Anniversary of JP2 attack marked as Poles grapple with abuse

ROME — The Vatican marked the 40th anniversary of the attempt on the life of St. John Paul II with a Mass on Thursday, amid muted commemorations in Poland where the Catholic hierarchy is grappling with a legacy of failures to confront clergy sexual abuse.

Cardinal Stanislaw Dziwisz, John Paul’s closest aide, celebrated the morning Mass at the tomb of John Paul inside St. Peter’s Basilica. Dziwisz recalled how John Paul fell into his arms after he was shot during an audience in St. Peter’s Square by Turkish gunman Mehmet Ali Agca on May 13, 1981.

John Paul survived, forgave Agca and met with him in prison.

Dziwisz, John Paul’s private secretary and later the archbishop of Krakow — now retired — noted in his homily that Rome has often witnessed hard-to-understand aggressions or attacks on the church — a possible reference to the criticism currently being leveled against the Polish hierarchy.

Pope Francis has removed or given early retirement to a handful of Polish bishops who were accused of covering up sex abuse by their priests. Just this week, Francis accepted the resignation of the bishop of Bydgoszcz, Jan Tyrawa, after an investigation into allegations of negligence handling abuse cases.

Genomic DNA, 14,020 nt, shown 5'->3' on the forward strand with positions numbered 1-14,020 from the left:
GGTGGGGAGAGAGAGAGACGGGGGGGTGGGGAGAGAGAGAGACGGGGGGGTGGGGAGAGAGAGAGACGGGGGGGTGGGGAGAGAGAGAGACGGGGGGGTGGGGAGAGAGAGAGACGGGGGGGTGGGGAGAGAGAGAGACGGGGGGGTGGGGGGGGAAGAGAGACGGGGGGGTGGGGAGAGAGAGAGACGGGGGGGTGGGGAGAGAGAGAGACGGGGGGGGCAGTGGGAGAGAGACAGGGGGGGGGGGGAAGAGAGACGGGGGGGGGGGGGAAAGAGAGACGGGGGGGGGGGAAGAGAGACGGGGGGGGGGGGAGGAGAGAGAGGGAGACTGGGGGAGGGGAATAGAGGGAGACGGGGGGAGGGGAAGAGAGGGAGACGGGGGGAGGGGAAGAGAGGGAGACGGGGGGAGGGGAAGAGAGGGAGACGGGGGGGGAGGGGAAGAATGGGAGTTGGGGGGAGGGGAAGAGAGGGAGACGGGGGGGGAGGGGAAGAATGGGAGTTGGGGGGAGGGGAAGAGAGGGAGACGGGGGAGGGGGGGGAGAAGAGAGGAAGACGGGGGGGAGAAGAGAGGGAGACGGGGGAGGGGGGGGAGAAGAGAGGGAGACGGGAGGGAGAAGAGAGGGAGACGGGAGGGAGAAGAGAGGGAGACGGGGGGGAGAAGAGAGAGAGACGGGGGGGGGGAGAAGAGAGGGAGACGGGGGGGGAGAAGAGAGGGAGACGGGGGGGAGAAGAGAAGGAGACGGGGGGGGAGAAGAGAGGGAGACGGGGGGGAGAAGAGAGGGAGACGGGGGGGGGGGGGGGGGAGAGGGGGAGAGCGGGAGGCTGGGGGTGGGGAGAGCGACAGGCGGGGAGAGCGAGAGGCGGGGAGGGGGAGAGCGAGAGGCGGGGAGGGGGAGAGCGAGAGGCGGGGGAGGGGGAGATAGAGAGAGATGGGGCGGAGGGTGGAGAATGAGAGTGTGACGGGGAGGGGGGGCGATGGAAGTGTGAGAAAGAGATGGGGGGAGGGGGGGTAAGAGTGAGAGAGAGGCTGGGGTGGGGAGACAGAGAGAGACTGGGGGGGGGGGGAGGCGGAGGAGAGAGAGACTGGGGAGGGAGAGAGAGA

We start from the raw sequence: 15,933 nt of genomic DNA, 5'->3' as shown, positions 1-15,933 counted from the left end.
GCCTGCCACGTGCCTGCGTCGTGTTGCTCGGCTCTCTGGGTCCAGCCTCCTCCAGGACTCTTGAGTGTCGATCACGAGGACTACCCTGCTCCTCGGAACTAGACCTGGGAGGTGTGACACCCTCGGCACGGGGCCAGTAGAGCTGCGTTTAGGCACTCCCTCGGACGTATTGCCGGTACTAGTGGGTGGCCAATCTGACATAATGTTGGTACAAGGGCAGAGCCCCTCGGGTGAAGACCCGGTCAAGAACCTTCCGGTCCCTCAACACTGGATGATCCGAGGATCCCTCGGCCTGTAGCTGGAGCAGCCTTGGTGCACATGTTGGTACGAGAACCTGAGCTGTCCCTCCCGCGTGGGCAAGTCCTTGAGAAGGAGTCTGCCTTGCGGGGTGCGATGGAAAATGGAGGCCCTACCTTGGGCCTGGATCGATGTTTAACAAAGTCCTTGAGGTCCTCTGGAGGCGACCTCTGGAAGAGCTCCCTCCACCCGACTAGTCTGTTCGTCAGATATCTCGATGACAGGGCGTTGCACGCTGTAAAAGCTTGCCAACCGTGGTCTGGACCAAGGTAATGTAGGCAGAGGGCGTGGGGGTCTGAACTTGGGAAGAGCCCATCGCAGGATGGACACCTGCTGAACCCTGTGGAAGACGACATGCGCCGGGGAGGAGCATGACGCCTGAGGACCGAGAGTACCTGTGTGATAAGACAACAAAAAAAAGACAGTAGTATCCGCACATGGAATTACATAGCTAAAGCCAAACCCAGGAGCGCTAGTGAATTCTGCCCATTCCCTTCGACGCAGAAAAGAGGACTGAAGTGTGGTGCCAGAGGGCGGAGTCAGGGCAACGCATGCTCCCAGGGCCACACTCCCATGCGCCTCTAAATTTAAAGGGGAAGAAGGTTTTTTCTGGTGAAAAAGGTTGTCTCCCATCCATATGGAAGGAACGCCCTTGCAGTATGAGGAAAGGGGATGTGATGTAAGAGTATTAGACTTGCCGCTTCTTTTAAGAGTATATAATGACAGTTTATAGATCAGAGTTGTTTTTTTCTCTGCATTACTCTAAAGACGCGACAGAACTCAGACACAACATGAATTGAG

Tyrawa was mentioned in TV documentaries in Poland about alleged sex abuse by priests and cover-up by their superiors. The allegations have come as a shock in the predominantly Roman Catholic country.

Dziwisz has strongly defended John Paul against claims the Polish pope was slow to grasp the gravity of abuse in the Catholic Church.

Francis, for his part, noted the anniversary during his Wednesday general audience. Addressing Poles, Francis recalled that John Paul repeatedly said he owed his life to the intercession of Our Lady of Fatima, to whom he was particularly devoted.

“This event reminds us that our lives and history are in God’s hands,” Francis said.